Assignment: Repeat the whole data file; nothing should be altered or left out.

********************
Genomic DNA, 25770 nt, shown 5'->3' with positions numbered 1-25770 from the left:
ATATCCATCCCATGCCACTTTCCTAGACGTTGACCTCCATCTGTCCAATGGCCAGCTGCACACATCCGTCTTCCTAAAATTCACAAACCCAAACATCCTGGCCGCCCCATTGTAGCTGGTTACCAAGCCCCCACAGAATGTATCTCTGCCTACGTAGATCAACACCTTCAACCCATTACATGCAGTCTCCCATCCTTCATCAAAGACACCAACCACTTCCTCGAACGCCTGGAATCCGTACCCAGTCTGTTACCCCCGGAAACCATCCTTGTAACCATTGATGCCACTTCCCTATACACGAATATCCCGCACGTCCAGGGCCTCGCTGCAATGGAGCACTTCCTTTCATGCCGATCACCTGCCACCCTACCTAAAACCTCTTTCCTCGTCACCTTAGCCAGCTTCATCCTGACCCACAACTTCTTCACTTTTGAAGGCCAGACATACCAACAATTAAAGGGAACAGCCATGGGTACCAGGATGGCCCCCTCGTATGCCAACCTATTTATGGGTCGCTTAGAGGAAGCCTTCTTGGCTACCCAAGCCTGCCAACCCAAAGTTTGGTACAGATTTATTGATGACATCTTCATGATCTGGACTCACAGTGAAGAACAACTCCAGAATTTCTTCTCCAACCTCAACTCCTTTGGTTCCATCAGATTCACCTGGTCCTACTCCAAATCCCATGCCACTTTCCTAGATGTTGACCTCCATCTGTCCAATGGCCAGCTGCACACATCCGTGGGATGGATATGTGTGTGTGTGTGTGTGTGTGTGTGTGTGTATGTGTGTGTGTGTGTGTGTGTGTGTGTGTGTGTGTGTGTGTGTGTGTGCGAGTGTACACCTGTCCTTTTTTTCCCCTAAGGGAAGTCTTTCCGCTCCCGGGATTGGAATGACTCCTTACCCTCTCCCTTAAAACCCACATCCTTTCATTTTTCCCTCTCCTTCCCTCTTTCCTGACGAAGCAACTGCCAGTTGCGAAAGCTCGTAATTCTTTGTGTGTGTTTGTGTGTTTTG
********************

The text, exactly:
Genomic DNA, 25770 nt, shown 5'->3' with positions numbered 1-25770 from the left:
ATATCCATCCCATGCCACTTTCCTAGACGTTGACCTCCATCTGTCCAATGGCCAGCTGCACACATCCGTCTTCCTAAAATTCACAAACCCAAACATCCTGGCCGCCCCATTGTAGCTGGTTACCAAGCCCCCACAGAATGTATCTCTGCCTACGTAGATCAACACCTTCAACCCATTACATGCAGTCTCCCATCCTTCATCAAAGACACCAACCACTTCCTCGAACGCCTGGAATCCGTACCCAGTCTGTTACCCCCGGAAACCATCCTTGTAACCATTGATGCCACTTCCCTATACACGAATATCCCGCACGTCCAGGGCCTCGCTGCAATGGAGCACTTCCTTTCATGCCGATCACCTGCCACCCTACCTAAAACCTCTTTCCTCGTCACCTTAGCCAGCTTCATCCTGACCCACAACTTCTTCACTTTTGAAGGCCAGACATACCAACAATTAAAGGGAACAGCCATGGGTACCAGGATGGCCCCCTCGTATGCCAACCTATTTATGGGTCGCTTAGAGGAAGCCTTCTTGGCTACCCAAGCCTGCCAACCCAAAGTTTGGTACAGATTTATTGATGACATCTTCATGATCTGGACTCACAGTGAAGAACAACTCCAGAATTTCTTCTCCAACCTCAACTCCTTTGGTTCCATCAGATTCACCTGGTCCTACTCCAAATCCCATGCCACTTTCCTAGATGTTGACCTCCATCTGTCCAATGGCCAGCTGCACACATCCGTGGGATGGATATGTGTGTGTGTGTGTGTGTGTGTGTGTGTGTATGTGTGTGTGTGTGTGTGTGTGTGTGTGTGTGTGTGTGTGTGTGTGTGCGAGTGTACACCTGTCCTTTTTTTCCCCTAAGGGAAGTCTTTCCGCTCCCGGGATTGGAATGACTCCTTACCCTCTCCCTTAAAACCCACATCCTTTCATTTTTCCCTCTCCTTCCCTCTTTCCTGACGAAGCAACTGCCAGTTGCGAAAGCTCGTAATTCTTTGTGTGTGTTTGTGTGTTTTG